Dawid (David) wrote in the Tehellim (Psalms):

Sacrifice and offering you did not desire — but my ears you have opened — burnt offerings and sin offerings you did not require (Psalm 40:6).

You do not delight in sacrifice, or I would bring it; you do not take pleasure in burnt offerings (Psalm 51:16).

My sacrifice, O G-d, is a broken spirit; a broken and contrite heart you, G-d, will not despise (Psalm 51:17).

Yesha’yahu (Isaiah):

“The multitude of your sacrifices — what are they to me?” says the LORD. “I have more than enough of burnt offerings, of rams and the fat of fattened animals; I have no pleasure in the blood of bulls and lambs and goats” (Isaiah 1:11).

Yirmiyahu (Jeremiah):

For when I brought your ancestors out of Egypt and spoke to them, I did not just give them commands about burnt offerings and sacrifices, but I gave them this command: Obey me, and I will be your G-d and you will be my people. Walk in obedience to all I command you, that it may go well with you (Jeremiah 7:22-23).

Hoshea (Hosea):

For I desire mercy, not sacrifice, and acknowledgment of G-d rather than burnt offerings (Hosea 6:6).


With what shall I come to the LORD and bow myself before the G-d on high? Shall I come to Him with burnt offerings, with yearling calves? Does the LORD take delight in thousands of rams, in ten thousand rivers of oil? Shall I present my firstborn for my rebellious acts, the fruit of my body for the sin of my soul? He has told you, O man, what is good; and what does the LORD require of you but to do justice, to love kindness, and to walk humbly with your G-d? (Micah 6:6-8)


I hate, I reject your festivals, nor do I delight in your solemn assemblies. Even though you offer up to Me burnt offerings and your grain offerings, I will not accept them; and I will not even look at the peace offerings of your fatlings (Amos 5:21-22).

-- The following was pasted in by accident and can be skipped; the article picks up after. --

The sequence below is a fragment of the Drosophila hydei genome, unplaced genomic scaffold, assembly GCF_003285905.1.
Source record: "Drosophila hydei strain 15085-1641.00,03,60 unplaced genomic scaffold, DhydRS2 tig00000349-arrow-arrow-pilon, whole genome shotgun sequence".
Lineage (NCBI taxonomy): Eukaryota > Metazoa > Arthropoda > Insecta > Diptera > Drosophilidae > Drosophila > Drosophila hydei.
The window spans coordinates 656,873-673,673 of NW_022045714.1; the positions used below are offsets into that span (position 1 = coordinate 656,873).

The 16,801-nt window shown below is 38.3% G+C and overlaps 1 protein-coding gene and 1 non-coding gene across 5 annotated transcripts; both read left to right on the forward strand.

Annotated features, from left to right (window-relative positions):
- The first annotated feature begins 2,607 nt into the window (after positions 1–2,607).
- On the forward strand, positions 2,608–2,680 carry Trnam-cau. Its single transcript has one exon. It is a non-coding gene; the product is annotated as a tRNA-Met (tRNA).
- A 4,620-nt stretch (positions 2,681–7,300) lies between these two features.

According to the Talmud as many as 1.2 million animals were sacrificed in a day at the temple in Yerusalim. And the people continued to sin. They violated the Commandments, disobeyed G-d and were dispersed into captivity. The Law could not save the people of G-d, nor could the annual ritual when the priest would enter the holy veil on the Day of Atonement (Yom Kippur) to offer a sacrifice for the sins of the nation.

The LORD had established from the beginning that atonement was required to cover man’s sin, and without the shedding of blood there can be no remission of sin — much like a disease (if properly treated) can go into remission.

(Orthodox Jewish Bible) Indeed, according to the Torah, almost everything is metohar (purified) by dahm (blood), and without a kapporah (atonement) by means of shefach dahm (the shedding of blood) there is no selicha (forgiveness).

(NASB) And according to the Law, one may almost say, all things are cleansed with blood, and without shedding of blood there is no forgiveness (Hebrews 9:22).